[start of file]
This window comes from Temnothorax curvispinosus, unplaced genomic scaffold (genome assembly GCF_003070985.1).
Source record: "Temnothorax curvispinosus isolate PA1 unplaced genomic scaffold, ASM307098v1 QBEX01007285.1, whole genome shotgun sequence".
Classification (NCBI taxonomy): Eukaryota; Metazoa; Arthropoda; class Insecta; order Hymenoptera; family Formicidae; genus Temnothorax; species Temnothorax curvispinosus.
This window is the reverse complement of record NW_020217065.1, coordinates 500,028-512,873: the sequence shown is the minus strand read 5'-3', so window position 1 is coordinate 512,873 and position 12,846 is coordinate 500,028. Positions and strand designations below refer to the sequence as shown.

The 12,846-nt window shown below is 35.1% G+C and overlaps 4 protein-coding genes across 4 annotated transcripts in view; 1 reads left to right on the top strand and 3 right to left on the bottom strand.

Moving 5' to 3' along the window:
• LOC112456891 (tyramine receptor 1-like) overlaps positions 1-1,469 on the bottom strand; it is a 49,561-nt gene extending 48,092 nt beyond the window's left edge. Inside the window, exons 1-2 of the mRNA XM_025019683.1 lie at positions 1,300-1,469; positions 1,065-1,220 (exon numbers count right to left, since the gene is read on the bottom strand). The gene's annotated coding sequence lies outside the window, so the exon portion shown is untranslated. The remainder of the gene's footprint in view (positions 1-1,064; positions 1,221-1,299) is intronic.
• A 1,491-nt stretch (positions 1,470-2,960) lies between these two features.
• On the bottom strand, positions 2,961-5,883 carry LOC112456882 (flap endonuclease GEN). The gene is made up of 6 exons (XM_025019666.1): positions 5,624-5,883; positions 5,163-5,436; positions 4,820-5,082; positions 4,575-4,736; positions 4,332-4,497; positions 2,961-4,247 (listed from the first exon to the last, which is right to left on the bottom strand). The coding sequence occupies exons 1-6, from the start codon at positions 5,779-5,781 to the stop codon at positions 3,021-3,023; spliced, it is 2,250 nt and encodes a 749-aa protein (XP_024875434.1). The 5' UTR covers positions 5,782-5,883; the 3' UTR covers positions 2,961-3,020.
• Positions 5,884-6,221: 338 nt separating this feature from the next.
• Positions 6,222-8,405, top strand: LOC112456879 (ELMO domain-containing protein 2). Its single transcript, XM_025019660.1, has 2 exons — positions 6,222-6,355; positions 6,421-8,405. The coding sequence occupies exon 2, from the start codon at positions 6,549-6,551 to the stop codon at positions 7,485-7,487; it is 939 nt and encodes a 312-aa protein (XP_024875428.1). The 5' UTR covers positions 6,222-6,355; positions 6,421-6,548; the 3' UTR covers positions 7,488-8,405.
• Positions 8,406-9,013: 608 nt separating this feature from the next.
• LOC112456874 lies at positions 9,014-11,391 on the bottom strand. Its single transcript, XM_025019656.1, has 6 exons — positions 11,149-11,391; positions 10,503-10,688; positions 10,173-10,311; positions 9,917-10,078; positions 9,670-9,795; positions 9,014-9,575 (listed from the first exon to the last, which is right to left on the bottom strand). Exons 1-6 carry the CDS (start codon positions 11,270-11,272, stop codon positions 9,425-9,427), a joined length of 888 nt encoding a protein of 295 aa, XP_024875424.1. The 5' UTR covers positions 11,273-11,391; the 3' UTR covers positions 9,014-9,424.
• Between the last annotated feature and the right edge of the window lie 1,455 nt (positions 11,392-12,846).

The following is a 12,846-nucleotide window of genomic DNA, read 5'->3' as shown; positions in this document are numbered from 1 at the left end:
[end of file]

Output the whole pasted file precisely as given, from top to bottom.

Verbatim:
This window comes from Temnothorax curvispinosus, unplaced genomic scaffold (genome assembly GCF_003070985.1).
Source record: "Temnothorax curvispinosus isolate PA1 unplaced genomic scaffold, ASM307098v1 QBEX01007285.1, whole genome shotgun sequence".
Classification (NCBI taxonomy): Eukaryota; Metazoa; Arthropoda; class Insecta; order Hymenoptera; family Formicidae; genus Temnothorax; species Temnothorax curvispinosus.
This window is the reverse complement of record NW_020217065.1, coordinates 500,028-512,873: the sequence shown is the minus strand read 5'-3', so window position 1 is coordinate 512,873 and position 12,846 is coordinate 500,028. Positions and strand designations below refer to the sequence as shown.

The 12,846-nt window shown below is 35.1% G+C and overlaps 4 protein-coding genes across 4 annotated transcripts in view; 1 reads left to right on the top strand and 3 right to left on the bottom strand.

Moving 5' to 3' along the window:
• LOC112456891 (tyramine receptor 1-like) overlaps positions 1-1,469 on the bottom strand; it is a 49,561-nt gene extending 48,092 nt beyond the window's left edge. Inside the window, exons 1-2 of the mRNA XM_025019683.1 lie at positions 1,300-1,469; positions 1,065-1,220 (exon numbers count right to left, since the gene is read on the bottom strand). The gene's annotated coding sequence lies outside the window, so the exon portion shown is untranslated. The remainder of the gene's footprint in view (positions 1-1,064; positions 1,221-1,299) is intronic.
• A 1,491-nt stretch (positions 1,470-2,960) lies between these two features.
• On the bottom strand, positions 2,961-5,883 carry LOC112456882 (flap endonuclease GEN). The gene is made up of 6 exons (XM_025019666.1): positions 5,624-5,883; positions 5,163-5,436; positions 4,820-5,082; positions 4,575-4,736; positions 4,332-4,497; positions 2,961-4,247 (listed from the first exon to the last, which is right to left on the bottom strand). The coding sequence occupies exons 1-6, from the start codon at positions 5,779-5,781 to the stop codon at positions 3,021-3,023; spliced, it is 2,250 nt and encodes a 749-aa protein (XP_024875434.1). The 5' UTR covers positions 5,782-5,883; the 3' UTR covers positions 2,961-3,020.
• Positions 5,884-6,221: 338 nt separating this feature from the next.
• Positions 6,222-8,405, top strand: LOC112456879 (ELMO domain-containing protein 2). Its single transcript, XM_025019660.1, has 2 exons — positions 6,222-6,355; positions 6,421-8,405. The coding sequence occupies exon 2, from the start codon at positions 6,549-6,551 to the stop codon at positions 7,485-7,487; it is 939 nt and encodes a 312-aa protein (XP_024875428.1). The 5' UTR covers positions 6,222-6,355; positions 6,421-6,548; the 3' UTR covers positions 7,488-8,405.
• Positions 8,406-9,013: 608 nt separating this feature from the next.
• LOC112456874 lies at positions 9,014-11,391 on the bottom strand. Its single transcript, XM_025019656.1, has 6 exons — positions 11,149-11,391; positions 10,503-10,688; positions 10,173-10,311; positions 9,917-10,078; positions 9,670-9,795; positions 9,014-9,575 (listed from the first exon to the last, which is right to left on the bottom strand). Exons 1-6 carry the CDS (start codon positions 11,270-11,272, stop codon positions 9,425-9,427), a joined length of 888 nt encoding a protein of 295 aa, XP_024875424.1. The 5' UTR covers positions 11,273-11,391; the 3' UTR covers positions 9,014-9,424.
• Between the last annotated feature and the right edge of the window lie 1,455 nt (positions 11,392-12,846).

The following is a 12,846-nucleotide window of genomic DNA, read 5'->3' as shown; positions in this document are numbered from 1 at the left end: